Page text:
TCA Podcast, – “Conversations with Consequences,” Episode 225 – Father Ben Kiely on Armenia & Dr. Ray Guarendi Offers Simple Steps to a Stronger Marriage!With a dire situation occurring in Armenia, we turn to our dear friend Father Ben Kiely of to understand this threat of genocide as an entire community of Christians are being cut off from essentials like food and medicine. We also talk with the one and only Dr. Ray Guarendi about his new book: Simple Steps to a Stronger MarriageFather Roger Landry also offers an inspiring homily to prepare us for this Sunday’s Gospel. Catch the show every Saturday at 7amET/5pmET on EWTN radio! 1. John Paul II’s Legacy Lives On in Lisbon, By Raymond J. de Souza, The Wall Street Journal, August 11, 2023, Pg. A13, OpinionThirty years ago this week, a pilot who had flown combat missions in Vietnam struggled to keep his chopper under control in Denver. As he delivered Pope John Paul II to Mile High Stadium, the crowd’s thunderous cheers created turbulence. The pilot was bringing a pilgrim of peace, but the experience strangely reminded him of war. It was World Youth Day in August 1993. That massive meeting changed the papacy and the Catholic Church, restoring confidence that the hearts of young people could be touched by the Gospel. Pope Francis is a very different kind of pope, but there he was Sunday in Lisbon, with 1.5 million pilgrims for his fourth gathering, after Rio de Janeiro (2013), Kraków, Poland (2016), and Panama City (2019). The next one, he announced, will be in Seoul in 2027.  Lisbon is part of a post-Christian, even Christophobic, Europe. The secularized future is already present, and the church has lost her voice. At WYD, she finds it again. Pope Francis never tires of calling for fresh evangelical energies, but sometimes he thinks not too much can be expected of the young. In an interview published last week, he spoke approvingly of priests who play soccer and feed the poor but stay away from dogma and look the other way on chastity. John Paul took a different view, summarizing his approach at Częstochowa: “You must demand much of yourself, even if others do not demand it of you.” At the closing Mass on Sunday, Pope Francis was weary, delivering a pro forma homily of only nine minutes. But knowing that the young people expected something more, he concluded with a triplex repetition of the biblical exhortation that John Paul made his signature: Be not afraid! Eighteen years after his death, 30 years after Denver, John Paul’s WYD still brings fresh energies to the church—showing young people that the great adventure of the Christian mission is better than the thousand options the world has on offer. Father de Souza is a priest in Kemptville, Ontario, and a columnist with the National Post and National Catholic Register. 2. A Fertility Plan for America, By Vanessa Brown Calder & Chelsea Follett, National Review, August 11, 2023, 6:30 AM, Opinion Fertility is declining around the world and is now below the level needed to replace the previous generation in countries ranging from China to India to Mexico, Brazil, and the U.S. For now, the global average fertility rate, while falling, is above the “replacement rate” needed to prevent the world population from contracting. Still, policy-makers are increasingly worried by this trend, since sub-replacement fertility will result in population ageing and decline in many countries if not offset by other factors, such as increased immigration.  Although fertility initiatives are not likely to revive U.S. fertility meaningfully or permanently, many alternative, low-cost policy reforms could make family life more affordable, easier, and more enjoyable for parents. By removing artificial, government-imposed obstacles to having and raising children, these reforms could even boost the U.S. fertility rate. Several current policies make being a parent harder than it needs to be, which could depress fertility, and are thus ripe for reform. For example, various policies increase the price of family essentials. Reforming these policies would reduce the cost of housing, food, and child care while increasing the availability of goods and services that parents need. Reforms that substantially increase housing supply, including overhauls to zoning and land-use regulations and changes to federal lands policy, could meaningfully increase housing affordability. Permanently eliminating national tariffs and excess FDA regulations would improve access to baby formula. Relaxing day-care regulations — including educational requirements for child-care staff and staff-to-child ratios— would increase child-care availability and affordability. Flexible and remote-work policies allow parents to combine personal and professional obligations more seamlessly, and the private sector has made major strides in providing remote-work opportunities post-pandemic. However, policy-makers should reform labor policies that get in the way of flexible and remote options, from overly restrictive regulations on home-based businesses and independent work, to licensing rules that punish part-time workers (many of whom are parents) and discourage telework. Women who were most likely to work from home during the pandemic experienced higher fertility, perhaps because combining pregnancy and early parenting with work obligations is easier within a remote-work context. Other policies make childbirth more difficult and discourage women from having additional children by limiting parents’ choices about the way their children are conceived and born. C-sections are on the rise, and many federal, state, and local policies make it harder for mothers to avoid C-sections regardless of their preferences. Such restrictions not only disrespect mothers’ autonomy but can make having multiple children risky, potentially lowering fertility without improving health outcomes. Policy-makers worried about fertility should also avoid restrictively regulating reproductive technology, a boon for many couples. Some policies make parenting unnecessarily time-intensive and stressful, with little associated benefit. Under current law, busybodies can report parents for allowing their children to engage in age-appropriate activities, including walking home from school, playing in the yard alone, or staying home alone for short periods. In a handful of states, including Utah, Colorado, and Virginia, policy-makers have passed reasonable-independence or “free-range kids” laws to allow parents peace of mind and provide children with growth opportunities. Regardless of their impact on fertility, the reforms listed would benefit families. Instead of replicating costly initiatives that have failed in other countries, policy-makers should address the underlying policy factors creating problems for families and limiting parental choice. At the very least, any expansion of spending on families should be paired with deregulation of the goods that parents require and reform of policies that make family life harder. These reforms have independent merit and are worth pursuing regardless of their influence on fertility. Vanessa Brown Calder is the director of opportunity and family-policy studies at the Cato Institute. Chelsea Follett is a policy analyst at the Cato Institute’s Center for Global Liberty and Prosperity and the managing editor of 3. The Catholic Church in Africa Is a Blessing, Youthful vitality and evangelical fervor for proclaiming the Gospel even in the context of intense persecution are Africa’s gifts to the Church today., By Michael Warsaw, National Catholic Register, August 11, 2023, Opinion When participants gather in Rome at this fall’s Synod on Synodality to reflect how the global Catholic Church can better communicate the saving love of Jesus for all humanity, a vast continental contrast in opinions will be on prominent display. And the tension can be summed up by two opposing questions. Can the Church’s mission of evangelization be accomplished only by discarding those teachings that contradict secular progressivism, as the leaders of Germany’s Synodal Way and their supporters in other wealthy Western nations insist? Or can this New Evangelization be accomplished only if the Church fearlessly continues to proclaim what it has always upheld, as Church leaders across Africa collectively declare? A striking illustration of these divergent viewpoints took place in March at the concluding session of Germany’s Synodal Way. That day, the assembly voted overwhelmingly in favor of same-sex blessings in blatant disregard of the recent Vatican admonition that such blessings of homosexual couples are impermissible for the straightforward reason that God “does not and cannot bless sin.” But a brave and sensible African voice nonetheless was heard in opposition.  “Catholic people from Africa are strictly against homosexual partnerships … so I consider this a topic for the universal Church,” Emeka Ani, chairman of the country’s Federal Pastoral Council for Catholics With Other Mother Tongues and Rites, told the gathering “People look to Africa, and I believe that this is why the universal Synod on Synodality will reject this topic,” he added. In contrast to the sparse and graying congregations present on Sundays in so many of the churches in Germany and other Western European nations, Masses in African nations are packed with young, exuberant Catholics who are eager to worship God reverently during their liturgies and to spread the love of Jesus afterward in service to others. Here in the U.S. — where, unlike in Germany, the large majority of our Church leaders have not embraced the dissenting secularist agendas — we can be thankful as well as inspired by this fearless witness of African faith. It’s the kind of dynamism that will power the Church forward in the manner envisioned by St. John Paul II, Pope Benedict XVI and Pope Francis, the trio of popes who have shared the responsibility for initiating the era of New Evangelization ushered in by the Second Vatican Council. One of the most inspiring manifestations of this new era in the life of the Church has been World Youth Day. As always, the latest version of the event in Lisbon that concluded on Aug. 6 bore witness to the reality that vast numbers of young people from all around the globe continue to be animated by their sacramental encounter with Jesus Christ.Fortified by the blessing of our African brothers and sisters in faith, we should pray that this same evangelical commitment will prove to be the prevailing spirit at the 2023 Synod on Synodality, as well. 4. Hong Kong police arrest Catholic activist under national security law, By The Pillar, August 10, 2023, 4:10 PM Police in Hong Kong arrested 10 people Thursday for alleged violations of national security laws in connection with a shuttered humanitarian relief fund, including a prominent local Catholic leader. According to the Hong Kong Free Press newspaper, among the six men and four women arrested Aug 10 was Bobo Yip, a prominent pro-democracy activist and former chairwoman of the Diocese of Hong Kong’s Justice and Peace Commission. According to HKFP, following her arrest, Yip was taken to a Catholic bookstore in the Yau Ma Tei neighborhood where police gathered evidence and seized two computers. A statement from Hong Kong’s national security police confirmed the arrests, and said that the 10 detainees are suspected of “conspiring to collude with a foreign country or with external elements to endanger national security” in connection with the 612 Humanitarian Relief Fund, the same charges and organization which led to the arrest of Hong Kong’s former bishop Cardinal Joseph Zen last year. If convicted, Yip and the other nine arrestees could face a lengthy jail term, up to life in prison. 5. How ‘Traditionis custodes’ brought American liturgy wars back to the future, By Ed. Condon, The Pillar, August 10, 2023, 3:03 PM, Opinion Dioceses in the United States continue to adjust to the new normal, following Pope Francis’ promulgation of the motu proprio Traditiones custodes two years ago. The papal law, which abrogated Pope Benedict XVI’s signature liturgical reform Summorum pontificum, ushered in a widespread restriction of what used to be properly called the extraordinary form of the liturgy, often known as the “traditional Latin Mass.” But, while Traditionis sets up clear obstacles to the celebration of the old liturgy in American dioceses, many bishops have found ways to live-and-let-live within the new framework — often incurring criticism for being “anti-Francis” in the process. Meanwhile, some diocesan bishops have pressed on further, issuing strict and sometimes legally controversial restrictions on how their clergy are to celebrate the ordinary form of the Mass. Above both, the Holy See seems to be taking an asymmetrical approach to the emerging trends, vacillating between aggressive interventions and a more hands-off approach. The results are still in flux, but they so far draw an increasingly divided liturgical map of U.S. dioceses. With the future uncertain, to date the liturgical landscape of the post-Traditionis custodes Church in the U.S. has come to resemble, in some key ways, the Church of the 1980s. 6. Crucial Test Case: Maryland Parents Versus ‘Pride Storybooks’, Oral argument was heard in federal court from a group from Montgomery County families who want public school officials to respect their right to opt their children out of the ‘inclusive’ anthology., By Andrea M. Picciotti-Bayer, National Catholic Register, August 10, 2023, Opinion Parents in Montgomery County, Maryland, have had enough. Progressive ideologues captured the local public school system and thought they’d gotten away with it. Now a group of parents from various religions have taken them to federal court, demanding that school officials respect their right to opt their children out of indoctrination in gender ideology. If ever there was a test case for people who want to protect their children from secularist dogma at odds with their religious beliefs, this is it.  In fall 2022, the Montgomery County Board of Education announced it would use “Pride Storybooks,” a collection of more than 20 new “inclusivity” books for pre-K through eighth-grade classrooms. As you might expect, every box is ticked. From Pride parades to gender transitioning and pronoun preferences, the collection is carefully curated to indoctrinate.  As I say, this is a crucial test case. A legal victory will protect children from the misinformation and fantasies of gender ideology and remind school boards and administrators across the country that parents are the primary educators of their children — even when they’re inside a public school. Watch this space.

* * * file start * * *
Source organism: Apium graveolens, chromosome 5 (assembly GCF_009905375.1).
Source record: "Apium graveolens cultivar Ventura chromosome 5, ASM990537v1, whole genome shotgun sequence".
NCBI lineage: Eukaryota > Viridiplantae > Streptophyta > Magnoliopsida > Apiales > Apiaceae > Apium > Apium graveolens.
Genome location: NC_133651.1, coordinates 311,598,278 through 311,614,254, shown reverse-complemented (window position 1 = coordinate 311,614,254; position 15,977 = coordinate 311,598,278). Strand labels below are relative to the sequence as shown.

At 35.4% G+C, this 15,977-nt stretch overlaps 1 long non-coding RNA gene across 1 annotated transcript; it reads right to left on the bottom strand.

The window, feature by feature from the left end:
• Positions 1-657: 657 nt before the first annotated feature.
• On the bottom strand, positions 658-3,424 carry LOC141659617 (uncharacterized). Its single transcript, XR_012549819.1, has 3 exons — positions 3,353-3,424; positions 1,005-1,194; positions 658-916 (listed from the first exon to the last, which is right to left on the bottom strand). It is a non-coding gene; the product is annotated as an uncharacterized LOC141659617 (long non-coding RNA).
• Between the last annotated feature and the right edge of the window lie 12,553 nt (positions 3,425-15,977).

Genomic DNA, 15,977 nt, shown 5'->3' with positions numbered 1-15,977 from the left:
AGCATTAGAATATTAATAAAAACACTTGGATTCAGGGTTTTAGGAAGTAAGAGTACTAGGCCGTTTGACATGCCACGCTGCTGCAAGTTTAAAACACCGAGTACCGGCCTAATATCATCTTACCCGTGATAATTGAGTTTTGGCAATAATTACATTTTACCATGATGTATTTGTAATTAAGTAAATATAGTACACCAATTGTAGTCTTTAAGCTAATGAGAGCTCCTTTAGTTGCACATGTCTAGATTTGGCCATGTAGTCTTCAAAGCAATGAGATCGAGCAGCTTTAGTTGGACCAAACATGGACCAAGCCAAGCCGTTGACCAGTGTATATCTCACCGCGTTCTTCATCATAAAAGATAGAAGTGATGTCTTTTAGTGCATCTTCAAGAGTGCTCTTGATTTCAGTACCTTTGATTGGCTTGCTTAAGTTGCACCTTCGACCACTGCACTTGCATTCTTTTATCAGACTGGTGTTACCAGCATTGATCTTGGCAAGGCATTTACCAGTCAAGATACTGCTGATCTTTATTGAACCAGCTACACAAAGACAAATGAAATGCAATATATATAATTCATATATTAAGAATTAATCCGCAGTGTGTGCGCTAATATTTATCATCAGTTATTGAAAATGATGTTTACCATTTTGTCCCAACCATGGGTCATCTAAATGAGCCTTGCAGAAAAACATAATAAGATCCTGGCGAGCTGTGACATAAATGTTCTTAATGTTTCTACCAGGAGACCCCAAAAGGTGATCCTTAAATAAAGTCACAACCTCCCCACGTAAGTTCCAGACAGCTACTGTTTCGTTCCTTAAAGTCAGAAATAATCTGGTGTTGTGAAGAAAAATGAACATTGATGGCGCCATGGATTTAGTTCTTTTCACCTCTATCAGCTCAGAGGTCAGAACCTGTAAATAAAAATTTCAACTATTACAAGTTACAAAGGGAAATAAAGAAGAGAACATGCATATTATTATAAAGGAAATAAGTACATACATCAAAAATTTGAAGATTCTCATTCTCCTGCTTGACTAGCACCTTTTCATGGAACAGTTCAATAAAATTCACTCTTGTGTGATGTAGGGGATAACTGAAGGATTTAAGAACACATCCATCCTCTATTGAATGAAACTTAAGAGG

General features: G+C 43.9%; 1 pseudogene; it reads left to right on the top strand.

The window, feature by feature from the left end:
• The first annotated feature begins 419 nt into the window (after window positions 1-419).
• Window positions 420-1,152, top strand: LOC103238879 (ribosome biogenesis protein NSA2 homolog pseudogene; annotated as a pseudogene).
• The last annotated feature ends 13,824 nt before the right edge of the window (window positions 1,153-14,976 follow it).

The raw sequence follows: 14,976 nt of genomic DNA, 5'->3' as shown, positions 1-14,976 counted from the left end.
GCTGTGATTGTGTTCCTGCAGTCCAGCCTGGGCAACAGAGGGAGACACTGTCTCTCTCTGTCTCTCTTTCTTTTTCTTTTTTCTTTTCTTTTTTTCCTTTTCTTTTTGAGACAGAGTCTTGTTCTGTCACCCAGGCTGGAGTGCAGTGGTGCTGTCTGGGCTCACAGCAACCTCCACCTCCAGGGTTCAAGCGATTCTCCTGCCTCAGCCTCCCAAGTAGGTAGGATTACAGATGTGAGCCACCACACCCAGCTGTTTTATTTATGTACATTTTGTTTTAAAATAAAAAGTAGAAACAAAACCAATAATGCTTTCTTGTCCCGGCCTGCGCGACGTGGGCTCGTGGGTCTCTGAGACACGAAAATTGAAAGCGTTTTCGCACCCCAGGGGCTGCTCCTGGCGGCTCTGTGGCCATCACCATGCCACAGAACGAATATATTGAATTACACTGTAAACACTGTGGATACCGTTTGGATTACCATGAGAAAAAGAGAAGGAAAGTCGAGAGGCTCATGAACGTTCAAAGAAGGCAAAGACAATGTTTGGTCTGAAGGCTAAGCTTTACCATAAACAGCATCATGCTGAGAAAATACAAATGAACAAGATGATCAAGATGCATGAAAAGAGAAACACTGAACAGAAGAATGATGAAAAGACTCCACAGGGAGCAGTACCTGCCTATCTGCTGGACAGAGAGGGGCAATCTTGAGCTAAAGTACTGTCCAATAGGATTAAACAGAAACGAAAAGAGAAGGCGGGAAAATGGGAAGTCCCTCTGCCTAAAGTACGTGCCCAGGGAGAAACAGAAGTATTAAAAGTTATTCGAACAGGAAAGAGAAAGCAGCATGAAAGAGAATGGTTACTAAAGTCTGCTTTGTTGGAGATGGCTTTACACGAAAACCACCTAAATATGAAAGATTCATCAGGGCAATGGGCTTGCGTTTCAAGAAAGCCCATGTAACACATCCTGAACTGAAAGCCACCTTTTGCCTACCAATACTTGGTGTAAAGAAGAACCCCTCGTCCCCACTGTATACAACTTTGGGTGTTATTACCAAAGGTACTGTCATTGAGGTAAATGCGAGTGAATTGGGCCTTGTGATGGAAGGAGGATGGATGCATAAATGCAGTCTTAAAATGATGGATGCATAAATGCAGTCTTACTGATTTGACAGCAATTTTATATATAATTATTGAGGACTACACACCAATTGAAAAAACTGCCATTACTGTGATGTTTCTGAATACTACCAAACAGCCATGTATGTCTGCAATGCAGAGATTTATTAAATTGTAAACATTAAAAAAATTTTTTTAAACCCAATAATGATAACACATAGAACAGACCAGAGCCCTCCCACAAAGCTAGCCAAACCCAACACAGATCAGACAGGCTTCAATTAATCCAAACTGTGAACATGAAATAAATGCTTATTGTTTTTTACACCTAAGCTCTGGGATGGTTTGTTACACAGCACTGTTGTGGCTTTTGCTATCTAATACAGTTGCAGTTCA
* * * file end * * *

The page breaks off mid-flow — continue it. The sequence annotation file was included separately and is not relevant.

TCA Media Monitoring provides a snapshot from national newspapers and major Catholic press outlets of coverage regarding significant Catholic Church news and current issues with which the Catholic Church is traditionally or prominently engaged. The opinions and views expressed in the articles do not necessarily reflect the views of The Catholic Association.